Healthy Sail Panel - more on what cruise lines can do to keep us safe
Back in the summer, Royal Caribbean Group and Norwegian Cruise Line Holdings Ltd. knew they needed to take the future of safe cruising in light of Covid-19 very seriously. They came together to assemble an impressive panel of people to look at whether cruising could safely resume any time soon, and if so, how it could be done. They called it the Healthy Sail Panel. One of the panel members is a former CDC director, and several of the other panel members are infectious disease experts. This is really an understated summary of the people on this panel, so I suggest checking out the list on page 6 of the 70-page report which was published late last month. The report is long and comprehensive. Certainly, not many people will want to read the whole thing, but some may be interested in finding sections that interest them most.
For those who just want some key details to take away, here you go:
-The panel made a set of 74 recommendations on how to protect guests, crew, and communities. Most of these items are a to-do list on the part of the cruise line and are not things that the passengers will have to do or see.
-"Risk can never be fully eliminated, but with appropriate measures in place, it can be substantially reduced, and many layers of risk reduction are needed since each alone is insufficient." -HSP Report.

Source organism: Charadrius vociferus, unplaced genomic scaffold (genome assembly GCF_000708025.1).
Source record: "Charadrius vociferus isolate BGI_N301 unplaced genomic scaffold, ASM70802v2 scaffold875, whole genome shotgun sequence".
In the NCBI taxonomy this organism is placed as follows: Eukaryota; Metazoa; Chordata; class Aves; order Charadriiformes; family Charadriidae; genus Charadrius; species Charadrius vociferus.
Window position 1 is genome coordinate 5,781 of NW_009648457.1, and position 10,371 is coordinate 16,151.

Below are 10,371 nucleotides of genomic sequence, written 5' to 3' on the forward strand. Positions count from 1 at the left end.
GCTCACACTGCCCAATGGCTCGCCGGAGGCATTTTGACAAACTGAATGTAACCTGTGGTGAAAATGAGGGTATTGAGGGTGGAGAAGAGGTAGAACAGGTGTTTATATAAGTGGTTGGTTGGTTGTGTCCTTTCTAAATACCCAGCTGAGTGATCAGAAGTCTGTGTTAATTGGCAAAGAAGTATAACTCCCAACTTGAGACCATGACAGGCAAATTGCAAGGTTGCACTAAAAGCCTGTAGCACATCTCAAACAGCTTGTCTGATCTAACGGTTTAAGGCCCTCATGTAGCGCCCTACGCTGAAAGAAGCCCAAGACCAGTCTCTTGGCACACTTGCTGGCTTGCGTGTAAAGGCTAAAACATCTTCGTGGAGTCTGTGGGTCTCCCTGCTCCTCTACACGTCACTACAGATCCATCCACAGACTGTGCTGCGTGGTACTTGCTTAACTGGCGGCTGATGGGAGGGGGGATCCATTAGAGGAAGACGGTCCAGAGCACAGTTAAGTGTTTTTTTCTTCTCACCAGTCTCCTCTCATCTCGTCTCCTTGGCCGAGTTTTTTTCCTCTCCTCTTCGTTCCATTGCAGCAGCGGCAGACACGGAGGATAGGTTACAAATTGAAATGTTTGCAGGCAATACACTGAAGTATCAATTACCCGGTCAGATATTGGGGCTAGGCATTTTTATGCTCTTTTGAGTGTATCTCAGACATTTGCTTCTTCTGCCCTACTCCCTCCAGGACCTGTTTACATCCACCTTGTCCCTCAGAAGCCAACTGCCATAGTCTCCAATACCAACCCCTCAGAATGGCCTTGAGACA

-The first line of defense is to do everything possible to prevent the virus from coming on board (testing 100% of people coming on board).
-For now, passengers can expect to wear a mask, have a reduced number of passengers on board (that's something most of us like!), practice social distancing with anyone not in your party, and to only leave the ship at ports if you are on a ship-sponsored shore excursion. For now, at least, gone are the days of just walking off the ship and exploring on your own. In Italy, where MSC is already cruising successfully (for almost 2 months now), passengers who left their excursion group were not allowed to come back on board. This practice is meant to maintain a "safe bubble" of people who have been tested, drastically reducing the risk of anyone bringing the virus back on board.
Finally, here's an easy visual aid from Royal Caribbean Group and NCLH showing the five areas of focus. The link to the full report is beneath it.
The full report can be found here: https://www.royalcaribbeangroup.com/hspreport/
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